When In Doubt, Get Checked Out!

Ham Family

Eric was sick around the same time as Lisa.  He was younger, early 30’s, married.  He grew up in Raleigh but lived in California, and he was hilarious!  I never met him but reading his CaringBridge page was funnier than a night at Goodnight’s Comedy Club.

Brian was an athlete, a swimmer and a real outdoorsman.  He was a doctor, my doctor.  Not an ounce of fat on his body.  He was serious and cared more about his patients than other physicians I’ve met.  When you were in his office, he was with you.  One-hundred percent focused on your needs for as long as it took.  Cool wife, two teenage sons.

I grew up with Angie, she was in my older brother’s class at Terry Sanford Senior High School, Go Bulldogs!  She was a cheerleader, not only in school but in life.  She worked at PSNC, the place that keeps the residents of Raleigh warm for the winter.  Ironically, she read my book not long before her own diagnosis of colon cancer.

And there was Lisa.  My wife.  Mother of three, just shy of 40.

All died.  All of colon cancer.  The oldest was 52.

Current recommendations don’t call for colon cancer screening until you’re 50 unless you have a family history of the disease.  But while rates of colon cancer are decreasing for older people, the are actually climbing for the younger generation.  And while rates increase, young folks are less likely to be diagnosed until the cancer has progressed.


Colon cancer can respond well to treatment if caught early.

Younger people think and are often told by their doctor that they aren’t susceptible to this disease.

Younger people put off getting stomach problems checked out assuming it’s a reaction to food or stress.

Many are active which can cause hemorrhoids.  They attribute blood in their stool to a sore butt from running or biking.

And who wants to have a colonoscopy?  I’ve done it.  It was not fabulous.  I drank sixteen gallons of white syrup and 45 minutes into my feast, I ran to the bathroom like I was headed into a Black Friday sale.  It was awful.  But once I was cleaned out, the procedure actually wasn’t that bad.  And there was something sort of invigorating about imploding my innards.  I felt fresh and new.

Not every stomach ache is colon cancer.  But if ongoing, check it out.  If you just don’t feel right down there, you know your body, check it out.  If you have blood in your stool, RUN to the doctor’s office.  And don’t let them tell you it’s nothing.  Press for answers!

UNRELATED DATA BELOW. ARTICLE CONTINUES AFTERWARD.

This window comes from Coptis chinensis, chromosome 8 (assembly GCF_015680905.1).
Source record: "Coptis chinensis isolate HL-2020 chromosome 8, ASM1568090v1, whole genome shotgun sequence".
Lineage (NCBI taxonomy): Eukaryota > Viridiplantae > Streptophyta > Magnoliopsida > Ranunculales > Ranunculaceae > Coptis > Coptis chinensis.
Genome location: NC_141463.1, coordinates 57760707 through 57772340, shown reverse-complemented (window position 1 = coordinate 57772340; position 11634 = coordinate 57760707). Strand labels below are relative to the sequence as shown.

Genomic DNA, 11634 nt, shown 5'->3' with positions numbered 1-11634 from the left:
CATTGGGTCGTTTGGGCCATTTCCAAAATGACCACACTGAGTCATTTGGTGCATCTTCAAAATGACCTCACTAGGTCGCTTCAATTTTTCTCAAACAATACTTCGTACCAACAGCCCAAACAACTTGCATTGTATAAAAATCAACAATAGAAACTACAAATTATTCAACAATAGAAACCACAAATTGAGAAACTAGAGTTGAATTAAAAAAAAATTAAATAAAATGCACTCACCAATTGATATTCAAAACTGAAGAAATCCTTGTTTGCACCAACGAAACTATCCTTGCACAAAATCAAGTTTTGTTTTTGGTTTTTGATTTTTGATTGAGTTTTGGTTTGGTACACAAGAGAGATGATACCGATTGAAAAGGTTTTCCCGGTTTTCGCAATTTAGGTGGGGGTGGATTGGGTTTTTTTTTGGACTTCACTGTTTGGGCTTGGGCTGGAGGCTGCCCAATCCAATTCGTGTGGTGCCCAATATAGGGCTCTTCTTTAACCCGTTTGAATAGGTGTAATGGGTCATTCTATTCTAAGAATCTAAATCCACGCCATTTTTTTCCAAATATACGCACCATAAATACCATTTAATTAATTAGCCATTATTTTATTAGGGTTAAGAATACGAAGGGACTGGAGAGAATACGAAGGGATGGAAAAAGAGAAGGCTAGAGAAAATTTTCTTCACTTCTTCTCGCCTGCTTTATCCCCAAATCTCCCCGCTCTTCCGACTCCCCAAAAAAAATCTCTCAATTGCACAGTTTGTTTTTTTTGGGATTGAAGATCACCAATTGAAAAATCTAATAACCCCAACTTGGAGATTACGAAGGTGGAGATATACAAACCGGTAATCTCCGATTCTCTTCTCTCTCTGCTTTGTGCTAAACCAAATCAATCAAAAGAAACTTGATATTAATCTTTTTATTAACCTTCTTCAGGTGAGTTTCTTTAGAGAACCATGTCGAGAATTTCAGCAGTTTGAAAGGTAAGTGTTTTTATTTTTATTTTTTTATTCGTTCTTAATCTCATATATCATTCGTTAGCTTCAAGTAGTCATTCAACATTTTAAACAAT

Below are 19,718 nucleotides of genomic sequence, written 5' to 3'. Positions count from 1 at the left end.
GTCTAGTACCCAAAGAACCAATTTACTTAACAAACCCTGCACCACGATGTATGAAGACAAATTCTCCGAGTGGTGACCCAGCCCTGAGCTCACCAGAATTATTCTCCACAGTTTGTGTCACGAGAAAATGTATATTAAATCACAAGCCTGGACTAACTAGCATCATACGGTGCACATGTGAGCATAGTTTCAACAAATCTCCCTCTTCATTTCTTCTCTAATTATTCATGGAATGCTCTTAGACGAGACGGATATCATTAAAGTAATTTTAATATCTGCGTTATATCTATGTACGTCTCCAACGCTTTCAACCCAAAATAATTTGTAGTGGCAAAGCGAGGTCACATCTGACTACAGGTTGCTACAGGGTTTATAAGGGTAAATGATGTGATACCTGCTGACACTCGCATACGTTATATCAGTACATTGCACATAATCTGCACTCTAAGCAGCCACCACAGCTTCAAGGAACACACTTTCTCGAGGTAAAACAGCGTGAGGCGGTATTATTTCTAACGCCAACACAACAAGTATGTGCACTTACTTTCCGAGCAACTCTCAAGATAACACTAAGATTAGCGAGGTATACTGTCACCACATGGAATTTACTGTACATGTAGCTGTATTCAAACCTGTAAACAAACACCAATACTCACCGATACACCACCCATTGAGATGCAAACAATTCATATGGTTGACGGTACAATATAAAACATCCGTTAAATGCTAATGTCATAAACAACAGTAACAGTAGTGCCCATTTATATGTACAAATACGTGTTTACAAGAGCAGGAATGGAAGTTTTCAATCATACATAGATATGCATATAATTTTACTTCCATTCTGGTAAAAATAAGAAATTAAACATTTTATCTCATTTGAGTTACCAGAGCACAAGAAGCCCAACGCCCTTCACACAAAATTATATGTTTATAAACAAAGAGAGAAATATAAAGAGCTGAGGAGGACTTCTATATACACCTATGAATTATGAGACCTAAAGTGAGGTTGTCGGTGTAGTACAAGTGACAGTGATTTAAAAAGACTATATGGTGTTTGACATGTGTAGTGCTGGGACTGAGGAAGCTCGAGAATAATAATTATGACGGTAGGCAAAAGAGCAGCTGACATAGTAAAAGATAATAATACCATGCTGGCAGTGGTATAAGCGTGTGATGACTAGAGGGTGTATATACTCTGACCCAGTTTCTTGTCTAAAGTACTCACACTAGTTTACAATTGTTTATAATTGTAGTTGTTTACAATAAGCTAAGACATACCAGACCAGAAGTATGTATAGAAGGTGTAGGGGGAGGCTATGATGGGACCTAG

When in doubt, get checked out!

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  1. Mel Ham

     /  April 6, 2016

    Here….HEAR! Great advice…the sleep from the procedure is almost worth the prep. Although Frank chose not to be sedated. Why? I don’t know

  2. Great advice. I gotta have one done and so does my husband. Thanks for this. Great post.

  3. Great post!

  4. Shelly Greer

     /  April 6, 2016

    Great message! I hope everyone reading this post will heed your advice, not only about GI symptoms but for anything that just doesn’t seem right. Know your body, and trust your instincts!

  5. Both my surgeon and GI told me that they are seeing younger and younger people come in with colon cancer. Mostly in the sigmoid colon. I was diagnosed with rectosigmoid cancer last September 17th. No symptoms. Blindsided. I’m 55. I’m a fitness professional of over 20 years. I tell everyone: Get checked! Loved your post.

  6. I know you have had some hemorrhoid issues.  Do you still have? Have you ever been checked (scoped)? Just because you are special.Dad

    • Danny Tanner

       /  April 9, 2016

      I have been scoped. Got another couple of years before the next one. Thankfully!

  7. Awesome Advice
    @LifeofaBusyDad from
    Life of a Busy Dad Blog

  8. Cathy

     /  April 8, 2016

    Ditto! Thanks!

  9. kate

     /  April 28, 2016

    Brian Goldman was in incredible shape, amazing to see how cancer can change a person physically. He was a beloved swim coach and will be missed dearly.


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